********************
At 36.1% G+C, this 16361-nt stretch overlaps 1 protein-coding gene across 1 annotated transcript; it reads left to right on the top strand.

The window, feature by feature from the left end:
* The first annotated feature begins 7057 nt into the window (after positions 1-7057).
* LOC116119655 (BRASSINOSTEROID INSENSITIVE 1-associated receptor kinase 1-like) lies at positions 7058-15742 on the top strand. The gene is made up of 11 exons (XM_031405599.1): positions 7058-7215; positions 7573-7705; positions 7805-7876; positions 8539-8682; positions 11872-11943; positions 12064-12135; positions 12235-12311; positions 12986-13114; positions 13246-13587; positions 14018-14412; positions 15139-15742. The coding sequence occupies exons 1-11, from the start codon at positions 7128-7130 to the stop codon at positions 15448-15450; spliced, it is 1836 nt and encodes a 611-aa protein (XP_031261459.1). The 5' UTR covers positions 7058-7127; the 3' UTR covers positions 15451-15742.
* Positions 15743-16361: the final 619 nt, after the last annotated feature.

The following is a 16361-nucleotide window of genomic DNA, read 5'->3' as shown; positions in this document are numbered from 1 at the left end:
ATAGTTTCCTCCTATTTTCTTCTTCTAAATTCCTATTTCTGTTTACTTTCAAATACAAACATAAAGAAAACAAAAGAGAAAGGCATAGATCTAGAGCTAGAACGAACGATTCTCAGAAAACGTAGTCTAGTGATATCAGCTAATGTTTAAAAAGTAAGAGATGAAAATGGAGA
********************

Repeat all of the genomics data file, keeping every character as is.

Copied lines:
At 36.1% G+C, this 16361-nt stretch overlaps 1 protein-coding gene across 1 annotated transcript; it reads left to right on the top strand.

The window, feature by feature from the left end:
* The first annotated feature begins 7057 nt into the window (after positions 1-7057).
* LOC116119655 (BRASSINOSTEROID INSENSITIVE 1-associated receptor kinase 1-like) lies at positions 7058-15742 on the top strand. The gene is made up of 11 exons (XM_031405599.1): positions 7058-7215; positions 7573-7705; positions 7805-7876; positions 8539-8682; positions 11872-11943; positions 12064-12135; positions 12235-12311; positions 12986-13114; positions 13246-13587; positions 14018-14412; positions 15139-15742. The coding sequence occupies exons 1-11, from the start codon at positions 7128-7130 to the stop codon at positions 15448-15450; spliced, it is 1836 nt and encodes a 611-aa protein (XP_031261459.1). The 5' UTR covers positions 7058-7127; the 3' UTR covers positions 15451-15742.
* Positions 15743-16361: the final 619 nt, after the last annotated feature.

The following is a 16361-nucleotide window of genomic DNA, read 5'->3' as shown; positions in this document are numbered from 1 at the left end:
ATAGTTTCCTCCTATTTTCTTCTTCTAAATTCCTATTTCTGTTTACTTTCAAATACAAACATAAAGAAAACAAAAGAGAAAGGCATAGATCTAGAGCTAGAACGAACGATTCTCAGAAAACGTAGTCTAGTGATATCAGCTAATGTTTAAAAAGTAAGAGATGAAAATGGAGA